Written by Abdul Ahad Poya and Abdul Karim Azim, edited by Mohammad J. Alizada and Brian J. Conley
AFGHANISTAN — Only two months’ worth of salaries for school teachers and 20 other government organizations were deposited into their bank accounts by the Taliban government on Tuesday, nearly five months after Afghanistan’s collapse.
Following the announcement by the Taliban, a pool of people rushed to their nearest bank branch in Kabul and Herat to receive their long-awaited salaries. Hundreds of people could be seen waiting outside bank branches across the city all day, only to be turned away by banks without enough cash to dispense.
Among all the private and public banks in the capital, New Kabul Bank is under contract to pay the salaries of most government staff; but none of the branches, except the main, is ready to pay salaries as agreed. According to the bank they do not have cash to dispense.
Ajmal Niazi is a government employee who rushed to a bank in the Kot-e Sangi neighborhood of Kabul after hearing that his salary had been deposited into his account.
“I got there as soon as possible so the bank would have cash and I could get paid, but the bank was closed and the bank staff were telling customers that they don’t have money to give out,” Mr. Niazi said.
After being turned away from that bank, Ajmal rushed to the main branch and waited till dusk but was unable to get inside the bank and was not paid.
Meanwhile, a long line of more than two thousand teachers from Herat city and the districts of Herat province, all waiting to get paid two months of their salary totalling to 14,000 Afghanis ($147 currently).
Abdul Qasim, another teacher from Keshk-e Robat Sangi wants the Taliban to pay the salaries of teachers on time and provide more working opportunities for the youth besides teaching.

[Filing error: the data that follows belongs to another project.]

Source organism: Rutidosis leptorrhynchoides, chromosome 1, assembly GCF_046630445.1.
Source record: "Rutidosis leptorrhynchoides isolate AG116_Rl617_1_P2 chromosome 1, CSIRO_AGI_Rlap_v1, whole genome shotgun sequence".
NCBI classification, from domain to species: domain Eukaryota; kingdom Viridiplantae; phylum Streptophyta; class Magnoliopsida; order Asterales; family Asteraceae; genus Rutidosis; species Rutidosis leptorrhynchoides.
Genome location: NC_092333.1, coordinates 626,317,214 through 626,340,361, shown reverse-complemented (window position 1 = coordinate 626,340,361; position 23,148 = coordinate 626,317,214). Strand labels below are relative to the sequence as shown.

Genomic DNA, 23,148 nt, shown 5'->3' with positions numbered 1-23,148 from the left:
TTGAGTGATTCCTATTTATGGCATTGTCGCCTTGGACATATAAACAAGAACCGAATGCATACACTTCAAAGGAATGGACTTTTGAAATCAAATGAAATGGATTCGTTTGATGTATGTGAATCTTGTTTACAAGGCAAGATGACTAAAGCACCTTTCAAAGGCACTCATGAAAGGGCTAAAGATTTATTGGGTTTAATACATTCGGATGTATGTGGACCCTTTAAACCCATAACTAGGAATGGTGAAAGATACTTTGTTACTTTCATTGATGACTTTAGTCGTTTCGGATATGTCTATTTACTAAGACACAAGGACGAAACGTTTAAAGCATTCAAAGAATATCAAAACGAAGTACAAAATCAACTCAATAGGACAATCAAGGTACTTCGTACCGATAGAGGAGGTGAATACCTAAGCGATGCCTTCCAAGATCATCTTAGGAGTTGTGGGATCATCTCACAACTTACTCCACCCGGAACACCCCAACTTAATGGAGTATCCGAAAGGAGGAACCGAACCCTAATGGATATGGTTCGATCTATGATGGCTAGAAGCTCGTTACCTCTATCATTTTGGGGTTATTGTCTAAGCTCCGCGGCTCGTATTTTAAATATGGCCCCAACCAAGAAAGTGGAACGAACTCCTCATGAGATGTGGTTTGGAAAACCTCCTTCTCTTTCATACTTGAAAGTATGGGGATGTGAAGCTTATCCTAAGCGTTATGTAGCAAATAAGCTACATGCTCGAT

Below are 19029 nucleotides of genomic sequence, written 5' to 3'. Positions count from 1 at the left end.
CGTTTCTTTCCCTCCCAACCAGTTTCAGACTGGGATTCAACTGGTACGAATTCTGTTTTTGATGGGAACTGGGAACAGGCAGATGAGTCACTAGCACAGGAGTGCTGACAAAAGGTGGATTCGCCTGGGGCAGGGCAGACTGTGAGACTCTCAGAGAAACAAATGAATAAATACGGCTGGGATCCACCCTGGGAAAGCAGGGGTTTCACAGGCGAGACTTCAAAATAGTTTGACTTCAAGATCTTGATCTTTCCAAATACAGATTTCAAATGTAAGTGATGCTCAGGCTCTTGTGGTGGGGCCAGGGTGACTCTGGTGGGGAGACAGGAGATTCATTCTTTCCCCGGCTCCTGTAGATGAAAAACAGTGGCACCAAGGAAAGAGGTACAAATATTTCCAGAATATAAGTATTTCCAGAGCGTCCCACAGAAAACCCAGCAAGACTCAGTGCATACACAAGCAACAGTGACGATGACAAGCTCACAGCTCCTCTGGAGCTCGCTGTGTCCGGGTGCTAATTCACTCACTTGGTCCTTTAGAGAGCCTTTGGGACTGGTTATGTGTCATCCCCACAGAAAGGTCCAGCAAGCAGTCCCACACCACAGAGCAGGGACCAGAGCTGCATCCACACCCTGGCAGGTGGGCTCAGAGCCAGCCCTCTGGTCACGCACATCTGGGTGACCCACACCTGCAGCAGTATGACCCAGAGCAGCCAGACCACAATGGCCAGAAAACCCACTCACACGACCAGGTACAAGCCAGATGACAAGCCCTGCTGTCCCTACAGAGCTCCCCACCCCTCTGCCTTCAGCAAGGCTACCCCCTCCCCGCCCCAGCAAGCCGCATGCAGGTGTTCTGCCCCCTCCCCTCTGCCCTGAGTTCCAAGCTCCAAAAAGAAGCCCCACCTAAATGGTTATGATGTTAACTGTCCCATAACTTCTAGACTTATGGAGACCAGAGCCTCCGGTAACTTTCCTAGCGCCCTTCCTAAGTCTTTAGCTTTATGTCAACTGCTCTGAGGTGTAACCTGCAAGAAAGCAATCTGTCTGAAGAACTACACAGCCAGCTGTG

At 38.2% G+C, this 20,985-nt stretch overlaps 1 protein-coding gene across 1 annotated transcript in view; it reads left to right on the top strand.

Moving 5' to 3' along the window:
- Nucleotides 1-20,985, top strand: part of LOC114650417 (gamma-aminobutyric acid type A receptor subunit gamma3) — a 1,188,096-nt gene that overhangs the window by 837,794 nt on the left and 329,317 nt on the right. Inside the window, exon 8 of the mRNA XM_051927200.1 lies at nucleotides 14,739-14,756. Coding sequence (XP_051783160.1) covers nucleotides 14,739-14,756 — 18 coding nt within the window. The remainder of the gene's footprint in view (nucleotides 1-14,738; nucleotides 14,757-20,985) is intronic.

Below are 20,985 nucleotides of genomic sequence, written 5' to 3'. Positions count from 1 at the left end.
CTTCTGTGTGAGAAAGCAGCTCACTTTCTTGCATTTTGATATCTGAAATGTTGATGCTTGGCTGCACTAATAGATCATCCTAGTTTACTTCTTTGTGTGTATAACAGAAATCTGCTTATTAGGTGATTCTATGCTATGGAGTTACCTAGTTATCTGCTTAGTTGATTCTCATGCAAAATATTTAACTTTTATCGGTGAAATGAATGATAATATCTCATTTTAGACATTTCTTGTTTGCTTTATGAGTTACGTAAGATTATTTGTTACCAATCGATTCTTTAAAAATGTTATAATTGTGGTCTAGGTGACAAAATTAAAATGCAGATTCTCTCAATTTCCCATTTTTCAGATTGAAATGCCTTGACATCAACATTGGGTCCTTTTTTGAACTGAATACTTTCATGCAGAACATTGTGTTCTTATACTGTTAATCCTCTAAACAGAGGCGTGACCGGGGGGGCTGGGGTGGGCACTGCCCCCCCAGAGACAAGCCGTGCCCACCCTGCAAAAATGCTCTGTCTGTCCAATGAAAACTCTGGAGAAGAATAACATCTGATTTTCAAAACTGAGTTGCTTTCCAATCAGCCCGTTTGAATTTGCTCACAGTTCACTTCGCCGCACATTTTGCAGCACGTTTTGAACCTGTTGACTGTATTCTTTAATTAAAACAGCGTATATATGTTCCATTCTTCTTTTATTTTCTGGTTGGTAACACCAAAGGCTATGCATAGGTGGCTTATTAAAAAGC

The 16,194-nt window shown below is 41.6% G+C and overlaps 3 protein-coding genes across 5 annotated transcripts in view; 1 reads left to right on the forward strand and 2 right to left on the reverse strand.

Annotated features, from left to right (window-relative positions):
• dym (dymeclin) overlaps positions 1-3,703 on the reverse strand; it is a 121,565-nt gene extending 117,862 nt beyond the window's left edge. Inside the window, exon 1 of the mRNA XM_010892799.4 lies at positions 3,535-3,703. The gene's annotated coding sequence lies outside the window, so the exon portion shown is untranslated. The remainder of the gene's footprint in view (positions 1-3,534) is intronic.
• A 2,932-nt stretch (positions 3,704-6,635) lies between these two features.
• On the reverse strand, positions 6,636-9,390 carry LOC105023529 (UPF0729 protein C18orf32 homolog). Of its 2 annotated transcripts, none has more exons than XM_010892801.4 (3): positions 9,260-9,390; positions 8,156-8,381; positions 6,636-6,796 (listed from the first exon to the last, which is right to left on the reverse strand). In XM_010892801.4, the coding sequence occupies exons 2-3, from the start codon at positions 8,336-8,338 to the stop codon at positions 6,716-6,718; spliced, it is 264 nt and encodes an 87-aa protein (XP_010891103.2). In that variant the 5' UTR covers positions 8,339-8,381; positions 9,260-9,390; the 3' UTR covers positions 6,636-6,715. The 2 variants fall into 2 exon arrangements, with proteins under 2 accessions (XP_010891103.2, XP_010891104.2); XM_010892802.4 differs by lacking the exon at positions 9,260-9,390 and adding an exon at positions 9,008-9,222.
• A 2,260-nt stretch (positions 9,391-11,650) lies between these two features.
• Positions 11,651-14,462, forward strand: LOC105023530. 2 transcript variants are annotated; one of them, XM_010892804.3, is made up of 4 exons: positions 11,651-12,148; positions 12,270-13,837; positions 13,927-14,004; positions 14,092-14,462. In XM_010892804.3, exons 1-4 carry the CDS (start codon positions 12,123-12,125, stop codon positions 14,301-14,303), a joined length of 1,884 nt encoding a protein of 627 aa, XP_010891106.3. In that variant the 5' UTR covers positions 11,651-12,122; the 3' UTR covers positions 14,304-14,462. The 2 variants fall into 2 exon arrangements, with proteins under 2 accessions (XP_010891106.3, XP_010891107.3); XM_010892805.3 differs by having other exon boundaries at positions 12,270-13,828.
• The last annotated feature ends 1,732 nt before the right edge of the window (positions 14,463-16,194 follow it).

One of the teachers at the front of the line who wishes to remain anonymous says he has only been paid once in the past five months and now is waiting to be paid for another two months of his time, which will not be nearly enough for all his needs.
Teachers in Afghanistan get paid between 7,000 to 10,000 Afghanis ($73 to $105) monthly.
“We cannot provide for our families as our pay stays the same and the price of daily goods has doubled,” the teacher says, adding that their salaries should at least be paid on time if not increased.
The teacher blames the bank for the crowd, due to the lack of proper systems in place and adds that the Taliban should pay more attention to the teachers.
Back in Kabul,Sohaila Jahish, a school teacher in Kabul city’s northern neighborhood of Lecay Maryam, got to her bank soon after she received a text that her salary had been deposited but was turned away by her bank due to lack of cash.
“Our economic situation is very bad, I couldn’t contain my happiness when I heard the news; but it’s now 3 pm and I still haven’t been able to enter the bank.” Sohaila said she is returning home empty handed after waiting out most of the day.
Soraya Wesal who has a bachelor’s degree in Language & Dari Literature has been teaching at a school in Kabul city for the past two years.
“I continued my education despite a host of challenges facing me and got a teaching position at one of the schools, I have not paid for six months now. My sister told me today that I had received my salary and I came to the bank as soon as I could, but due to the crowd I can’t get inside,” Ms. Wesal said.
Abdul Qadir Barakzai, an elderly man working for the Ministry of Justice, is also waiting to cash his paycheck outside the main New Kabul Bank branch.
Mr. Barakzai complains about the bank’s service and says they lack the ability to provide timely services for customers and fulfill their needs.
The crowd of people in front of the bank is so large that the bank security is beating them away with heavy cables. One of the bank security pushes a woman away causing her to fall and another uses the butt of his weapon to hit a man in his abdominal area; despite all this, people are still trying everything to get to the main gate so they can receive their paychecks.
Government staff and teachers consider the payments by the Taliban an important step and want the state to pay their salaries on time going forward. They also want the international community not to leave the people of Afghanistan alone at this important time and to prevent a humanitarian catastrophe from taking place.
Although bank hours are coming to a close and bank staff are leaving the building one after the other, a large number of Afghans are still waiting outside in the hopes of getting inside.